Only Kenya’s private Health Maintenance Organizations were very critical and had doubts about NSHIF feasibility. Finally, in 2004, the Kenyan Parliament passed a law on the NSHIF. However, President Kibaki judged it still needed amendments and returned it to Parliament for further debate that is still ongoing. Nonetheless, with a long-term vision, the existing National Hospital Insurance Fund is undertaking a number of institutional changes to increase membership and extend benefits so as to be better prepared should SHI take off (Inke et al. 2004) Factors which influence the use of NHIF services in Kenya include: ignorance, socio-economic factors, cultural factors, and demographic factors. Services information availability and accessibility also determines the utilization of social health insurance. Owino and Were (1998), in their study of enhancing healthcare among the vulnerable groups in Kenya ,found out that higher levels of awareness on health insurance, was associated with greater use of social insurance and thus better healthcare among the vulnerable people.
In another study , a poverty survey by the UNICEF and overseas development Agency in 1995/96,it was found that user fees in Kenya made visits to government facilities prohibitively costly as the poor were required to make payments to reach the registration table, instead of using social insurance rebates. Worse, after the payments, the patients were asked to provide paper for record purposes. These costs could have been covered less difficultly by NHIF or more so NSHIF were they well informed of the benefits and the ease of membership.
The study by Mwabu and Wang’ombe (1995) showed that the introduction of outpatient fees in Kenya’s public hospitals reduced the demand by a large proportion, and concluded that introduction of fees, or any upward revisions should be preceded by investments to raise quality of services and a well worked system of health insurance. The people should then be well sensitized on the benefits of joining into health insurance schemes. Huber (1993) did a systematic assessment of outpatients requiring exemptions, based on data from surveys in three districts in Kenya. The calculation was based on information on the household’s ability to pay.
The study established the criteria for determining ability to pay on the assumption that households do not need to pay more than 5% of their annual incomes on healthcare from their pocket fees. As a result, households with cumulative health expenditures greater than 5% were assumed to qualify for the exemptions. The main conclusion from the study was that, it is not possible to tell who cannot pay fees by personal characteristics and so all people of the entire population should be enlightened on social insurance schemes such as NHIF and be encouraged to be members even when they are self employed.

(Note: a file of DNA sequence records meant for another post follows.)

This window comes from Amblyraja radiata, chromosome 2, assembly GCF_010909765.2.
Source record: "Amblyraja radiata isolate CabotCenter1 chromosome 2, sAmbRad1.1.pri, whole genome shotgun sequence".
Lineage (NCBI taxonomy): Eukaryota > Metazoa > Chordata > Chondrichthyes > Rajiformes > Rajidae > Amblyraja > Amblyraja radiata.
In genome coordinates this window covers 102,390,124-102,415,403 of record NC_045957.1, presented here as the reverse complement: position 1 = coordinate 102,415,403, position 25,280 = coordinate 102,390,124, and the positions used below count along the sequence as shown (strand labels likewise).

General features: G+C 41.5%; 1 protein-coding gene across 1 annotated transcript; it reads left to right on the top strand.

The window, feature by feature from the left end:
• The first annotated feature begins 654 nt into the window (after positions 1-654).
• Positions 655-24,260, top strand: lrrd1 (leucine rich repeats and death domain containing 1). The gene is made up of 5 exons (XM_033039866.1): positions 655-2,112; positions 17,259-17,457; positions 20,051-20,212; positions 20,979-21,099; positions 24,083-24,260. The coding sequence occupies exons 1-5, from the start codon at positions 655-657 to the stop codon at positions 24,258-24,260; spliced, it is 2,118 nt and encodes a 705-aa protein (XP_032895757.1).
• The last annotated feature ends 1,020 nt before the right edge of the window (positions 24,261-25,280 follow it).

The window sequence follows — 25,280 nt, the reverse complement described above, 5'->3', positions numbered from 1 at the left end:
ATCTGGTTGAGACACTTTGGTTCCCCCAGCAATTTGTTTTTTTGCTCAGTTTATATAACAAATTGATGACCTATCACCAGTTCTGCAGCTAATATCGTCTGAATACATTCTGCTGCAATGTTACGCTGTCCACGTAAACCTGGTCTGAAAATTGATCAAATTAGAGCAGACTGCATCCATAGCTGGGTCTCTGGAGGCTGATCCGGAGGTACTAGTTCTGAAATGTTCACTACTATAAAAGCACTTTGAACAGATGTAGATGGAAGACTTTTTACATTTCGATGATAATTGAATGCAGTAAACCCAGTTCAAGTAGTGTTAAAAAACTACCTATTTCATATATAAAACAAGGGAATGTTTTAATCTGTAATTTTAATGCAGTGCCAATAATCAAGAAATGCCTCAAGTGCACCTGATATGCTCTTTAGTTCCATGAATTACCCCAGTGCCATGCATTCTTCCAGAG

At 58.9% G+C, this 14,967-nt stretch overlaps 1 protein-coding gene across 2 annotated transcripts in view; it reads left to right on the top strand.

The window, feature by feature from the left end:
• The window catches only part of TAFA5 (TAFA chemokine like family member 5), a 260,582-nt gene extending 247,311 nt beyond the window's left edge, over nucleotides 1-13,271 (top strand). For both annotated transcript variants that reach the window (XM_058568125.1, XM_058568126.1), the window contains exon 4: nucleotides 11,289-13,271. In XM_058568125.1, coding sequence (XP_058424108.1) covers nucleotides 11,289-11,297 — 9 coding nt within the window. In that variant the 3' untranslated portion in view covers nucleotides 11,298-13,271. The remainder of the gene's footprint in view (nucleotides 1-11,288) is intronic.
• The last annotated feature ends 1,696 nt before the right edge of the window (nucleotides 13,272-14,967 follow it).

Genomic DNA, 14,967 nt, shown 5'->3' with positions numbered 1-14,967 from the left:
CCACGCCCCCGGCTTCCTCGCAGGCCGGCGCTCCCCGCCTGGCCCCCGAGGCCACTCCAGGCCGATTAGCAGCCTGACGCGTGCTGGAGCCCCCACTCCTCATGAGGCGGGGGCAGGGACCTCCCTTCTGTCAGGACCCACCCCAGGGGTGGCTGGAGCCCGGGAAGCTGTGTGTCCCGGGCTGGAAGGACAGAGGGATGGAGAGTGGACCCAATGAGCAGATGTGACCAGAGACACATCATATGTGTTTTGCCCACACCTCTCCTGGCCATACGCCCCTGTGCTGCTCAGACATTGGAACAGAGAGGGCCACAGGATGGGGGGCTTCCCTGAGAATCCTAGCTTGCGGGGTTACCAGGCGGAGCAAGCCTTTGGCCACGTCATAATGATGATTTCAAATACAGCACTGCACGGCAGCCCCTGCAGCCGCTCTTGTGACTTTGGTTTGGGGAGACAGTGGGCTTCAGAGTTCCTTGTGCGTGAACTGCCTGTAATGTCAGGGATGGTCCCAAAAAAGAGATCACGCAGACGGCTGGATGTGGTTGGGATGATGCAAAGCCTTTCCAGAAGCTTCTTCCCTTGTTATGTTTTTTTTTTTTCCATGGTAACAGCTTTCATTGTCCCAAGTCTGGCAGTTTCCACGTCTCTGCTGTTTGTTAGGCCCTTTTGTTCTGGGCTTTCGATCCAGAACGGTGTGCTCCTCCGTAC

In a study carried out in Kenya (coast province) by Inke Mathaue (2007), on assessment affecting health services demand: extending social health insurance to informal sector in Kenya. Inke found out that, in the sum mix of the demand-side determinants can be addressed with a well designed strategy, focusing on awareness raising and information, improvement of insurance design features and setting differentiated and affordable contribution rates. In another study done by Mwangi W. M. and Mwabu, G.
M (2006) on health care financing in Kenya: simulation of welfare effects of user fee, they found out that the introduction of user selective contribution charges would improve social insurance programmes such as the NHIF. The National Hospital Insurance Fund is the most important health insurance program in Kenya. Membership is compulsory for all civil servants. As of 1990, contribution levels proved insufficient to meet hospital costs and the government was planning to broker private health insurance policies. The government is continually improving and upgrading existing health facilities and opening new ones.